Do you ever wonder how to finish small embroidery projects to display them, aside from hanging them on a wall?
The combination of embroidery and boxes is not really a new concept. After all, embroidered boxes and box lids have been around for centuries and centuries!
Creating a fully embroidered box is often the work of many years, if not a whole life time. Instead, for smaller projects, there’s the option of mounting embroidery projects in the display lid of specially crafted wooden boxes.
And while there are several sources for mass-produced display boxes for embroidery (often made of wood composites and the like), if you want something Really Special and really beautiful, a hand-crafted, exquisitely finished, conscientiously detailed, solid wood display box is definitely the way to go!
Today, I’m going to show you two just such boxes, made by Mark at Mythic Crafts. You might remember he’s the guy who made this gorgeous and functional slate frame that I reviewed a while ago? Well, he’s now making a line of boxes – and making custom boxes, too – that are perfect for displaying small embroidery masterpieces.
Mark recently sent me two of his boxes to try out and to share feedback on.
I mounted in the lids of the boxes a couple finished projects I had lying about.
You know what?
I don’t like the boxes…
I love them!
The square box in the first photo above is just short of 6″ square and just short of 4″ high, with a 4″ round circular opening for an embroidery project.
It just so happens this is the perfect size for most of the monograms in all three of my monogram e-books – Stitch Sampler Alphabet (used for the embroidery in the first photo above), all the designs in Favorite Monograms, and even the letters in Will Ewe Bee Mine!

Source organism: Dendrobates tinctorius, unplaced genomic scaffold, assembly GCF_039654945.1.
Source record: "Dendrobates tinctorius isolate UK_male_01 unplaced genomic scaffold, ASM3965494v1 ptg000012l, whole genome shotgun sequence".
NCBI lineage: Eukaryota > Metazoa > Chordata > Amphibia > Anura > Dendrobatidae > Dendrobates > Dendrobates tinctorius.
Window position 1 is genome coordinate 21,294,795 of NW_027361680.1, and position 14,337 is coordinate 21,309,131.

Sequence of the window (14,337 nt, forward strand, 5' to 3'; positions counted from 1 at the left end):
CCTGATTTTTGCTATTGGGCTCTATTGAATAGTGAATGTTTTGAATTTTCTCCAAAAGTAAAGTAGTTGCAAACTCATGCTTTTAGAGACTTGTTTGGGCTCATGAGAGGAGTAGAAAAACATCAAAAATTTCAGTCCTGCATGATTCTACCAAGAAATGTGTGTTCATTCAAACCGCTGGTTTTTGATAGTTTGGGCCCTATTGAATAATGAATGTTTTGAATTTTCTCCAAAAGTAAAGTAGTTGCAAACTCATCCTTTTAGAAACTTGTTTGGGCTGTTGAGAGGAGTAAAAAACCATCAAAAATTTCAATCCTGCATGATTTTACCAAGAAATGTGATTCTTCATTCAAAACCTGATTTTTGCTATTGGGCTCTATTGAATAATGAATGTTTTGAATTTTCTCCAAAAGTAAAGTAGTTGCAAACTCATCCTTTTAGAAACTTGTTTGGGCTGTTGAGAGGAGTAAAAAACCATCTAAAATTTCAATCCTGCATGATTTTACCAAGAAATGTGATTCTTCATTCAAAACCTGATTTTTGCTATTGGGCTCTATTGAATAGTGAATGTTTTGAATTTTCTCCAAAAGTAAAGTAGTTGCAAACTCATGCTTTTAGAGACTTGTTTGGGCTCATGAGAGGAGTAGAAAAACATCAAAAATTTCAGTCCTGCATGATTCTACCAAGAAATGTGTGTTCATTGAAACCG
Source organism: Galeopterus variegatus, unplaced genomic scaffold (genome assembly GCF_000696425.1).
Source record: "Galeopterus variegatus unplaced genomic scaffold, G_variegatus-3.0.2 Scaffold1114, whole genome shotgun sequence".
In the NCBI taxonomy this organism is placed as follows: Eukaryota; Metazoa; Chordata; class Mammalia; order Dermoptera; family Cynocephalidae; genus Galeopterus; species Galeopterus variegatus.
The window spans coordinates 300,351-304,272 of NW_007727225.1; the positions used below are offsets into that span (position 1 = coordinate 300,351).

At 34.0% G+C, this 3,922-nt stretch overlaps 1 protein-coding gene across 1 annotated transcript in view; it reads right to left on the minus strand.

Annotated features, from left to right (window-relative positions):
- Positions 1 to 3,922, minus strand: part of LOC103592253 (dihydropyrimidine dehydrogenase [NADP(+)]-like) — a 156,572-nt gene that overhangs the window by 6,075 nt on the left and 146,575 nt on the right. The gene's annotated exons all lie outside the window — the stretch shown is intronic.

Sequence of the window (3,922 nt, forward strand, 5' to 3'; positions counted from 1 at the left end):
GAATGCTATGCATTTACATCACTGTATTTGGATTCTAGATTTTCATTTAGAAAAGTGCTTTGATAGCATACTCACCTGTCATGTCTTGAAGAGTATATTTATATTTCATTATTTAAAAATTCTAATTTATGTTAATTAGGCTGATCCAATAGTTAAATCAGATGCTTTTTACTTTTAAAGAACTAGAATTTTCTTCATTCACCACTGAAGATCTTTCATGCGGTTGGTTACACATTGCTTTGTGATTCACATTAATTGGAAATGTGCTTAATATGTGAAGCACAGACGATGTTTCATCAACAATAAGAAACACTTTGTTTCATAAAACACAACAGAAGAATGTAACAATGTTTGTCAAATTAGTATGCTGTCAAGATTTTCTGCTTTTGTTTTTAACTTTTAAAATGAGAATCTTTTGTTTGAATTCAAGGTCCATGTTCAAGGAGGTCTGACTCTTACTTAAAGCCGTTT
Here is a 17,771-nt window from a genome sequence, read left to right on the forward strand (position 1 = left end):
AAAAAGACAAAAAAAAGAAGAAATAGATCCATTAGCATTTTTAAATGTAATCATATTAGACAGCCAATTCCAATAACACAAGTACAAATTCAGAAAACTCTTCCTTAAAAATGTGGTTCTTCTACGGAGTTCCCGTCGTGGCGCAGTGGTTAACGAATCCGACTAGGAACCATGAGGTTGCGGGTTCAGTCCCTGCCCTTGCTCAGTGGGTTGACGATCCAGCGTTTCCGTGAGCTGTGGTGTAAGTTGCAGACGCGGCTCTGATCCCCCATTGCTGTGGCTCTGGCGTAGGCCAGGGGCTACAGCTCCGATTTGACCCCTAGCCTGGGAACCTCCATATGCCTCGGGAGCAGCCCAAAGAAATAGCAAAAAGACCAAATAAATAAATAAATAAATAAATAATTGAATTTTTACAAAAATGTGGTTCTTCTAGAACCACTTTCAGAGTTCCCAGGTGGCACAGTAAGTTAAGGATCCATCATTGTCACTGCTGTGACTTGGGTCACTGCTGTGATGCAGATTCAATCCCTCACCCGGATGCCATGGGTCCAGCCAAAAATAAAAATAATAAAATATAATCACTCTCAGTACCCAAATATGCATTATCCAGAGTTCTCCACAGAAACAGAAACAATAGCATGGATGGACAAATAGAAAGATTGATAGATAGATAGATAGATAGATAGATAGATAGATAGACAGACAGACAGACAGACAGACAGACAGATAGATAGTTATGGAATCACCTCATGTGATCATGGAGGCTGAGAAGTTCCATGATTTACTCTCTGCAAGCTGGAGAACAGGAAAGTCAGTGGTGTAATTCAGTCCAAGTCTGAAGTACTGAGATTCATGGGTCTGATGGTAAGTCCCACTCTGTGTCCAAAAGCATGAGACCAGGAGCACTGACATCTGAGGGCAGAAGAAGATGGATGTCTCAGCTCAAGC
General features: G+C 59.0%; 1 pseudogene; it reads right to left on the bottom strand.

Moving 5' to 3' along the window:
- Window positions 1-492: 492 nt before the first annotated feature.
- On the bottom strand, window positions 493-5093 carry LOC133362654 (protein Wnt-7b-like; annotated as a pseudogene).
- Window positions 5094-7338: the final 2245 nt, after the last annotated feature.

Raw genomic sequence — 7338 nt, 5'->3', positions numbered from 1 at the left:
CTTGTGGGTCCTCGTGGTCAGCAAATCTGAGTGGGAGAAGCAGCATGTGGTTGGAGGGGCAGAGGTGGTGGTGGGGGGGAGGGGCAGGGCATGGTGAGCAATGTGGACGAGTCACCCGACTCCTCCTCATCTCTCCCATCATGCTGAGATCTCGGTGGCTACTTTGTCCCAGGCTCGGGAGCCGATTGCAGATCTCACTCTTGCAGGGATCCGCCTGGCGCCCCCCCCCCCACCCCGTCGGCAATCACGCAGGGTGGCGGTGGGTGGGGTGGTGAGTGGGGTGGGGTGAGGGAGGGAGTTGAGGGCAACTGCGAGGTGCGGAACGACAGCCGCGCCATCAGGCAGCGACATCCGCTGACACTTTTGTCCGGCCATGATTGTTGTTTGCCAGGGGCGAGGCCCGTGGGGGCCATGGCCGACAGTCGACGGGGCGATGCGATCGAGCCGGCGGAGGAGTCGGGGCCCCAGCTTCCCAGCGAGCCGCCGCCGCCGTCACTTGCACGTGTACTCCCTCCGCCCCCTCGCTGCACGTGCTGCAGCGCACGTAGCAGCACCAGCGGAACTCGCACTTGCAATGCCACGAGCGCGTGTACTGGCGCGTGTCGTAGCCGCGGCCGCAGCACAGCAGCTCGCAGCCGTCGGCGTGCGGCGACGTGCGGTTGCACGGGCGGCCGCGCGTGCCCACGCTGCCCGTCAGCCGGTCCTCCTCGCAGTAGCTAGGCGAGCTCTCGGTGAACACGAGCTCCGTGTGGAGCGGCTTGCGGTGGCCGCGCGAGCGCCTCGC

It was rather serendipitous that I had a bunch of embroidered samples on hand, perfect for mounting in the box lid! The only letters that didn’t fit as well in the 4″ opening were the wider letters like M and W in Stitch Sampler Alphabet. They’d fit great in the boxes with the 5″ round openings.
While I didn’t have anything made specifically to fit a 6″ x 4″ opening for the rectangular box, my R tulip monogram from Favorite Monograms, situated on a fairly large piece of fabric, was my tester on the larger box.
The wooden insert for the inside of the lid, which covers the back of the mounted embroidery, is pretty ingeniously crafted. It’s super easy to situate the embroidery in the lid, and just as easy to remove it for cleaning or replacement.
Easily Mounting Embroidery in the Lid
The back of the lid (on the inside of the box) is a beautifully finished piece of wood, matching the rest of the box.
On the edge of this back insert, there are two tiny dowel-like nubs that fit into corresponding holes in the edge of the underside of the lid.
On the opposite long edge of the insert, there are two tiny holes into which you slip two tiny springs followed by two tiny metal pegs. The metal pegs push down (thanks to the springs in the hole), and, by situating the little dowel nubs into their corresponding holes first and then compressing the metal pegs and springs, the cover snaps into place and stays securely.